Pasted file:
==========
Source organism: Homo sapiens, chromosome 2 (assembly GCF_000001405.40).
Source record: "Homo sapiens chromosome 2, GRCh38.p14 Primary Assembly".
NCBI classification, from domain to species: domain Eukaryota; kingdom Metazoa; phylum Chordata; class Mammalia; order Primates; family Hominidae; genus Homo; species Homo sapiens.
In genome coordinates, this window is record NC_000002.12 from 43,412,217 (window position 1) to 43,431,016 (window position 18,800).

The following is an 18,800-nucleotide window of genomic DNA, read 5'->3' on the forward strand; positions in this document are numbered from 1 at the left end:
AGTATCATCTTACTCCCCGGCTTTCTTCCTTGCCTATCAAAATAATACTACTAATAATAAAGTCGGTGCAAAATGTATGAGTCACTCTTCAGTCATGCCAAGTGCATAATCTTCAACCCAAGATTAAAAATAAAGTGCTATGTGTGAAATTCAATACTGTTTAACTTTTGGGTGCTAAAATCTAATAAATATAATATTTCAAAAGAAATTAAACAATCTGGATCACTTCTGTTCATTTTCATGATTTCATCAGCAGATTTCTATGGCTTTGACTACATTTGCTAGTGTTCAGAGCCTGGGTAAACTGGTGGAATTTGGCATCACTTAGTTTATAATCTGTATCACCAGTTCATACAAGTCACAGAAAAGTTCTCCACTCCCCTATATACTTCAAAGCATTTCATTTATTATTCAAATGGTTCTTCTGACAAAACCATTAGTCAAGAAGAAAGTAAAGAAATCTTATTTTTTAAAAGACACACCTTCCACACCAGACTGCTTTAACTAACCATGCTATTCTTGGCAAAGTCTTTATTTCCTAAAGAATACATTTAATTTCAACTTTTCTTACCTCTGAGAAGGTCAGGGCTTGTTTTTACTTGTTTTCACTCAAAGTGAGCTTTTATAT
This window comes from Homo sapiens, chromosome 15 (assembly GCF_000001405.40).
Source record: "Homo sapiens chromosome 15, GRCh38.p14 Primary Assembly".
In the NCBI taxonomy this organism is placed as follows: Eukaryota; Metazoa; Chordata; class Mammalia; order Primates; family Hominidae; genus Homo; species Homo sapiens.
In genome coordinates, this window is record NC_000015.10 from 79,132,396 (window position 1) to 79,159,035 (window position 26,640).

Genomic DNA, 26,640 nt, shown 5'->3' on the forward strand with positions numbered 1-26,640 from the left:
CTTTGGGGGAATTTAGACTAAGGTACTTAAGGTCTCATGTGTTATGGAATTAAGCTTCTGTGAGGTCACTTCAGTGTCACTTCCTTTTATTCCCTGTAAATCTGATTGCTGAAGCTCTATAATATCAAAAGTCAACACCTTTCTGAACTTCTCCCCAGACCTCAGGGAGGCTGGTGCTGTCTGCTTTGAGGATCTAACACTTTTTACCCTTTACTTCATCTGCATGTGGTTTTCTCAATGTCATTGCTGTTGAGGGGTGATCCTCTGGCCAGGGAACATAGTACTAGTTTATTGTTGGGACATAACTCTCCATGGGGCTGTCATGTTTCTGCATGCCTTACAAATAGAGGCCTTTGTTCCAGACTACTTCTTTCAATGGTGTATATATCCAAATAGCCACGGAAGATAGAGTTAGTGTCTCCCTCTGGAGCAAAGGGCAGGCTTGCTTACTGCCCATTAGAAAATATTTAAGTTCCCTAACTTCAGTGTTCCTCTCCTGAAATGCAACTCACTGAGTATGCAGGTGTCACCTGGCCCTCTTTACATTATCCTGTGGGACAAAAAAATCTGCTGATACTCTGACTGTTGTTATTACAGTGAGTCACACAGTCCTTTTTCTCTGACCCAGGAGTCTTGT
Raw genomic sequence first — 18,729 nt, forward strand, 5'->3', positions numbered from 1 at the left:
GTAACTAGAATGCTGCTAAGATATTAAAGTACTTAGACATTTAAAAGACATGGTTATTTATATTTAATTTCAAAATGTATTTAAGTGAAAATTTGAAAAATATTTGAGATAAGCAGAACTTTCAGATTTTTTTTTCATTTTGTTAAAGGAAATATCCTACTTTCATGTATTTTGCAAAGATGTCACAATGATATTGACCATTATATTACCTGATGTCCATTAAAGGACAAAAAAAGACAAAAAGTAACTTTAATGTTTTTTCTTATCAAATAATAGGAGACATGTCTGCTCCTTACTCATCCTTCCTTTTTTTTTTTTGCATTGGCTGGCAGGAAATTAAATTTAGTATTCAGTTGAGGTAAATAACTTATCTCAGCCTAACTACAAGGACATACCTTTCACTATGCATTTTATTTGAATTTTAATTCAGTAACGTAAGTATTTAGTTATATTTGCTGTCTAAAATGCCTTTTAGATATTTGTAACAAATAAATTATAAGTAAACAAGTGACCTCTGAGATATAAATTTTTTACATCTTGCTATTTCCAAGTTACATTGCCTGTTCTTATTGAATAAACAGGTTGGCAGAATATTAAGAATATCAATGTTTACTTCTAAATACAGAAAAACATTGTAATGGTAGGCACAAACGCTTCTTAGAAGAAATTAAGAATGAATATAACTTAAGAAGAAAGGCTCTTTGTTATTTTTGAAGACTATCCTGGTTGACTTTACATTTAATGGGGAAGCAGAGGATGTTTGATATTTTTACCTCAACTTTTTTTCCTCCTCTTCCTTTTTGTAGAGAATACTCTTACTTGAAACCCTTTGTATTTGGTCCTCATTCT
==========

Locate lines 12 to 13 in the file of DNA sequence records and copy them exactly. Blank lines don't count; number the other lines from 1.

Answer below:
CTTTGGGGGAATTTAGACTAAGGTACTTAAGGTCTCATGTGTTATGGAATTAAGCTTCTGTGAGGTCACTTCAGTGTCACTTCCTTTTATTCCCTGTAAATCTGATTGCTGAAGCTCTATAATATCAAAAGTCAACACCTTTCTGAACTTCTCCCCAGACCTCAGGGAGGCTGGTGCTGTCTGCTTTGAGGATCTAACACTTTTTACCCTTTACTTCATCTGCATGTGGTTTTCTCAATGTCATTGCTGTTGAGGGGTGATCCTCTGGCCAGGGAACATAGTACTAGTTTATTGTTGGGACATAACTCTCCATGGGGCTGTCATGTTTCTGCATGCCTTACAAATAGAGGCCTTTGTTCCAGACTACTTCTTTCAATGGTGTATATATCCAAATAGCCACGGAAGATAGAGTTAGTGTCTCCCTCTGGAGCAAAGGGCAGGCTTGCTTACTGCCCATTAGAAAATATTTAAGTTCCCTAACTTCAGTGTTCCTCTCCTGAAATGCAACTCACTGAGTATGCAGGTGTCACCTGGCCCTCTTTACATTATCCTGTGGGACAAAAAAATCTGCTGATACTCTGACTGTTGTTATTACAGTGAGTCACACAGTCCTTTTTCTCTGACCCAGGAGTCTTGT
Raw genomic sequence first — 18,729 nt, forward strand, 5'->3', positions numbered from 1 at the left: